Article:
Kuperekwa is a ceremony conducted when a woman is formally taken to her husband’s family homestead after marriage. It is the final ritual in the marriage process. It is commonly practiced in the Shona culture.
Today I slept in absolute agony as my husband peacefully, and rather sweetly, lay asleep beside me. We both got to bed tired from a long day. Although I am sympathetic about his fatigue, I can’t help feeling saddened by how the same long day yielded very different outcomes for each of us. While he is tired from the length of the day, I am exhausted from the substance of it.
I got customarily married today and it was grueling – a jarring reminder of how the roles allocated or prescribed to men and women are so deeply prejudicial against women. For me, the day culminated in swollen feet, a sore back, and just enough anxiety to inflict insomnia. On the other hand, my husband fared better than me since all he endured was some embarrassment over the fact that our customary marriage had been ‘commemorated’ through the performance of grueling labor by me, with the help of female friends and relatives. We, the women, had endured a day of back-breaking chores in a bid to prove our feminine prowess and domestic worthiness. Meanwhile, my husband had borne the brunt of boredom having been mostly idle and waiting for his food, as scripted in the patriarchal rulebook.
You could call the series of events I am about to describe below the ‘Humble Humility Struggle Olympics’ or simply ‘kuperekwa’.
Now some readers who cherish these kinds of customary marital rites might feel defensive at this point. Perhaps such readers might even rehash arguments about the importance of preserving culture and the value of celebrating customary union as a rebuttal to the reflections I make here. To such readers, I say, perhaps this particular reflection is not for you.
I write this from the perspective of a woman who has deeply loved her husband enough to defy her own convictions on marriage and venture into the institution in the attempt to appease all those who feel offended by the idea that true love can exist outside the institution of marriage. After over a decade of resistance, a life-threatening event, and living through a global pandemic – I reluctantly tried to enter the arena of marriage on my own terms.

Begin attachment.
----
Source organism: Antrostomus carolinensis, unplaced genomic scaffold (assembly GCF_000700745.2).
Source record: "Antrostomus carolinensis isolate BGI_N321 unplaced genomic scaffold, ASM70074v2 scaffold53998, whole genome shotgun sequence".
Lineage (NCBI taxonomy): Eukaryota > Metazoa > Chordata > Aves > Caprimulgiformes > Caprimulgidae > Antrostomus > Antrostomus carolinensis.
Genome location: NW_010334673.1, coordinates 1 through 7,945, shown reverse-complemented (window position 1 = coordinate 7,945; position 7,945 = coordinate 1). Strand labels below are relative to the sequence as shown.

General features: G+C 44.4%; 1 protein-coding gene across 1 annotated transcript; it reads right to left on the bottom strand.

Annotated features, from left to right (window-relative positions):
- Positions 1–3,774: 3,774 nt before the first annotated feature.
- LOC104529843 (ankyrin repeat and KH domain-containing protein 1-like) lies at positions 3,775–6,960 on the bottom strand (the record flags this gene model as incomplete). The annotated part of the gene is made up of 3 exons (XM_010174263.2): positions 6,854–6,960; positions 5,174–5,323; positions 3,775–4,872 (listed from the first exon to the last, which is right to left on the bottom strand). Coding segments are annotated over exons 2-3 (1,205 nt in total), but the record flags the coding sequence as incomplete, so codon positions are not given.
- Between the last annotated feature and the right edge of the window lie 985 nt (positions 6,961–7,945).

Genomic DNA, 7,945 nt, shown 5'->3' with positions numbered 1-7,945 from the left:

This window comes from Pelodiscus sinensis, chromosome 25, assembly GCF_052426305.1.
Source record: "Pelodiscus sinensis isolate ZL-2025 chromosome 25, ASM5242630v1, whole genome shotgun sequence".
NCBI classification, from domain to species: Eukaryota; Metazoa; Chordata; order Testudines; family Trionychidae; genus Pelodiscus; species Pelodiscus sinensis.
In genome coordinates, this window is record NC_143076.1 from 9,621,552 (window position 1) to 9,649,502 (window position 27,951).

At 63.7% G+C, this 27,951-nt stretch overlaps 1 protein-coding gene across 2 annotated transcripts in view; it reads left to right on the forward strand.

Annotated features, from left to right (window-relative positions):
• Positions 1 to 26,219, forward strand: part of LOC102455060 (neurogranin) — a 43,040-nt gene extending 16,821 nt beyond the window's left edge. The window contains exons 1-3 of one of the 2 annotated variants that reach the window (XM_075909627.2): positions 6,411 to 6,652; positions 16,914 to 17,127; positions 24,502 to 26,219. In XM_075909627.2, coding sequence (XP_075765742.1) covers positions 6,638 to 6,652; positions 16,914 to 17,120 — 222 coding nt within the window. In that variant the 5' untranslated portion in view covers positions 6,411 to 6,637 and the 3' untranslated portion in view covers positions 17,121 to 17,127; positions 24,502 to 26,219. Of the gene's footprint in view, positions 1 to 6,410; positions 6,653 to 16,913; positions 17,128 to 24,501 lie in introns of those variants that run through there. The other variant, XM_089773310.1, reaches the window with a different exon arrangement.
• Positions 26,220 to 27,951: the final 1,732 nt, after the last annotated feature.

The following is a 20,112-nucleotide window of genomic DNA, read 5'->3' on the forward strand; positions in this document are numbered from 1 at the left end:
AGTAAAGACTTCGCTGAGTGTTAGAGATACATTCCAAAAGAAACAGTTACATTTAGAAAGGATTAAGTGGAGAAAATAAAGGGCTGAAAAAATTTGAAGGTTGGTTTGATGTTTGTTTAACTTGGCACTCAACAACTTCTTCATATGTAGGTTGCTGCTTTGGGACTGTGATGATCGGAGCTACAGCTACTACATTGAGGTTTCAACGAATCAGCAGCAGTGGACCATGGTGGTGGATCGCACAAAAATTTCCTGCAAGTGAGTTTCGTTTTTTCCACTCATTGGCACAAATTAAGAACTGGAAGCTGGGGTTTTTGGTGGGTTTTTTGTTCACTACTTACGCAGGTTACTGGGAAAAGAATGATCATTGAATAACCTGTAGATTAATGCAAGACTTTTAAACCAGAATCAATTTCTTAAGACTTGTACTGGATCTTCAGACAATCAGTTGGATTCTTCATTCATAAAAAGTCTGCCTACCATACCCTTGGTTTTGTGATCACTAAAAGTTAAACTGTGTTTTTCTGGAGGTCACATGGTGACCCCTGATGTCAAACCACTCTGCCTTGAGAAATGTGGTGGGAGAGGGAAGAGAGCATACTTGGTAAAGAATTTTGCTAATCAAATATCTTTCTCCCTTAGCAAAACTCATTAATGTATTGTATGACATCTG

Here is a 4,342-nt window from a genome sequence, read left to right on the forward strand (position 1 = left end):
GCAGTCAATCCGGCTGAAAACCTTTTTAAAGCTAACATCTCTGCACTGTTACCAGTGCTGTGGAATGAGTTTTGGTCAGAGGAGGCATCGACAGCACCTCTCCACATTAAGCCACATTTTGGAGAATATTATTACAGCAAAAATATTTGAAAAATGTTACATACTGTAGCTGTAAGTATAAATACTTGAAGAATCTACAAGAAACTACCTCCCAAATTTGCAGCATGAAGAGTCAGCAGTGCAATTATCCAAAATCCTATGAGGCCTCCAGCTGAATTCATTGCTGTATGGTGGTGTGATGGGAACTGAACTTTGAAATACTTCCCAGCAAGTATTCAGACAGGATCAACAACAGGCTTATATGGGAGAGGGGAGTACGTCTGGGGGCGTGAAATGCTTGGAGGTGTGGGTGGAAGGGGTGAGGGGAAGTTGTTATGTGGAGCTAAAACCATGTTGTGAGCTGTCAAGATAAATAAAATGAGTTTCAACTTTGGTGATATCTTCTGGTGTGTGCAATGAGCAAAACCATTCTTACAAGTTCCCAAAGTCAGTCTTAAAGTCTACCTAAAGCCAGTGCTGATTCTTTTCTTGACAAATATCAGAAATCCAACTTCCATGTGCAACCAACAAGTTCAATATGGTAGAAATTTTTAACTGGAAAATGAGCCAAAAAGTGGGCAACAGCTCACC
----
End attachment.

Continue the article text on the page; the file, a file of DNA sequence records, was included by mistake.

Hahaha! I soon learned that a woman could not be wed and maintain much agency under our (Shona) cultural practices if she is to know peace. She will lose most battles and be reduced to a nodding, unheard, inconsequential pawn in a theatrical production so elaborate that it would put Studio 263 to shame.
She, the newly married blushing bride, becomes the expression of all the humility, hard work, and general submission of her mother (the marker by which said mother can be judged and found wanting).
She becomes the embodiment of a family’s values and ‘hunhu’ (ethics, morals, and attitudes).
She becomes the prize of the family she enters: hardworking, humble, and obedient.
She loses her voice, her opinions, her authenticity (except in relation to tasks directly related to cooking, cleaning, and bathing people… but we will unpack that later).
She becomes the conduit through which all others will be proud.
She is humbly sacrificed on the altar of propriety. She proceeds to perform under the skillful guidance of the ‘Guardians of the Patriarchy’, ‘Defenders of What is “Right”’, and all-around don’t question what I say Champions of Culture (a group of women tasked with the immense responsibility of ensuring that not only are all protocols observed but exceeded, in the pursuit of pleasing the family their humble daughter will enter into). These guardians pull every string and ensure all kneeling, crawling (literally) and humble humility is performed with feminine perfection and in the service of the new wife’s new family, with the diligence and efficiency that embodies the wholesome, hardworking new wife they have brought to this homestead.